According to a statement by Clinton's lawyer, the former Secretary of State's email server was wiped clean after she turned over approximately 55,000 pages of emails to the State Department. The Wall Street Journal reported earlier this month that not only did Rubio correspond with reporters on a private email account while he served as a leader in the Florida House, but when the Orlando Sentinal requested those emails, Rubio's spokesperson said they had been deleted. 

    In a March 31 article for's MaddowBlog, Benen pointed out that while co-hosting the March 30 edition of The Five, Rubio failed to answer a direct question about whether he would publicly disclose his own private emails, writing, "At this point, Dana Perino, the former press secretary in the Bush/Cheney White House, jumped in to criticize Clinton in more detail, and Rubio never responded to the question. Which is further evidence that the politics of emails is trickier than Republican would like." 

    Benen went on to describe how similar the two email stories actually are:

    But in an unexpected twist, it was a question from a Fox News co-host that demonstrates how easy it is to remove "Clinton" out of that sentence and put in the name of several Republican presidential candidates, including "Rubio." Consider:

    In Rubio's case, the senator concedes he did official work on his private account, but he insists the deleted private emails had nothing to do with his official duties. Perhaps the way to be certain is to pursue full disclosure - up to and including careful technology scrutiny of computer servers - just to make sure he didn't do anything wrong.

    Why should Rubio be trusted to make decisions on his own about which of his emails should be deleted?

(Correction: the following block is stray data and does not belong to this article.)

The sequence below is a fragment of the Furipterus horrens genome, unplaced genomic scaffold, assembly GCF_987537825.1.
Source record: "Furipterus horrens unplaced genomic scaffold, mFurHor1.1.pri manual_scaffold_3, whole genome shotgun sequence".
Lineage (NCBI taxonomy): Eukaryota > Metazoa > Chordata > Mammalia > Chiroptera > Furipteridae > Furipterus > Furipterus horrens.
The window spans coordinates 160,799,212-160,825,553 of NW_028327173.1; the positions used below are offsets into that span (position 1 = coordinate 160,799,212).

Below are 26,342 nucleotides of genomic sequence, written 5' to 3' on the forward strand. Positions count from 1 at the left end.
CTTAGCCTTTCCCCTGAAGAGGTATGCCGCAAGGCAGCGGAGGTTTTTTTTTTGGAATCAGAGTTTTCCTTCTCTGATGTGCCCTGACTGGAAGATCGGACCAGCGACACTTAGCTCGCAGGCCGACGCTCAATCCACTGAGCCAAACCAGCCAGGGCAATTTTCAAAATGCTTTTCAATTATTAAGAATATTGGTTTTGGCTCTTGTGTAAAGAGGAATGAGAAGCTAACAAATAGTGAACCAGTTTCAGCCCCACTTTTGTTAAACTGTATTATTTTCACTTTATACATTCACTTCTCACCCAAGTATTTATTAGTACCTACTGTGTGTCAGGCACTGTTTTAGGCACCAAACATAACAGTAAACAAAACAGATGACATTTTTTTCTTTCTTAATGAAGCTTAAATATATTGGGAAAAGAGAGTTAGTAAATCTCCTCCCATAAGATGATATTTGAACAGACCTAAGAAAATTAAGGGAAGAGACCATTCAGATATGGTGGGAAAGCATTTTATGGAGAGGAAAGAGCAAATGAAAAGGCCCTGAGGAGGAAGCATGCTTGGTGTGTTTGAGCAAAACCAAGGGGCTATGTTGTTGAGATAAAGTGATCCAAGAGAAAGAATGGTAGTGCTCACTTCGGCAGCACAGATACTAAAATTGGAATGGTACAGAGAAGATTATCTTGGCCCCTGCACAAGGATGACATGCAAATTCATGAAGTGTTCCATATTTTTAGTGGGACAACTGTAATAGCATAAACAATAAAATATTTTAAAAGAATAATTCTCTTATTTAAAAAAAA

I suppose the obvious answer is that the Florida senator isn't accused of any official wrongdoing, so there's no need to review his communications. But - and this is key - Clinton isn't facing any serious allegations, either, Benghazi conspiracy theorists notwithstanding.

    The media also ignored former Florida Governor Jeb Bush's email habits. In the wake of a Clinton feeding frenzy, the major networks paid minimal attention to the seven years it took for Bush to comply with a Florida statute requiring him to turn over private emails.

  • Fox's Outnumbered Takes Its Own Poll Out Of Context To Downplay Positive Jobs Report

    Blog ››› ››› RACHEL CALVERT

    Fox News Economy Poll

    Fox News' Outnumbered attempted to downplay the Bureau of Labor Statistics' (BLS) positive jobs report indicating steady job growth and declining unemployment rates by taking the network's own polls out of context. 

    On March 6, the BLS announced that the economy added 295,000 new jobs in February, making it the twelfth straight month of job growth for the U.S. economy. In addition, the BLS' February jobs report showed a 5.5% unemployment rate, a new post-recession low.

    In an attempt to downplay the positive jobs numbers, Outnumbered co-host Harris Faulkner pointed to a graphic of a Fox News poll indicating that 44% of Americans feel that the economy is improving, saying, "Despite reports of an improving economy, a large number of you are apparently not feeling it. A new Fox News poll finds 43% feel like the economy is getting worse and not better. That is almost as many number of people who feel things are improving":

    Faulkner failed to mention that according to Fox's own poll, this month marks an 11-year high in Americans' optimism about the economy. Faulkner also suggested that, while the official unemployment rate is falling, the more comprehensive U-6 unemployment metric gives a more accurate depiction of the economy, saying  "The real unemployment number, still twice as much, at about 11%." However, the U-6 unemployment rate has also been in decline for the fifth straight month, down 1.6% since this time last year.

  • Fox's Special Report Ignores Overwhelming Support Of Net Neutrality Regulations

    Blog ››› ››› RACHEL CALVERT

    Fox News' Special Report falsely claimed that the public won't have a say in the upcoming Federal Communications Commission (FCC) Open Internet rule, ignoring reports that the record number of public comments on the rulemaking were overwhelmingly positive and polls that show the public greatly supports net neutrality regulations.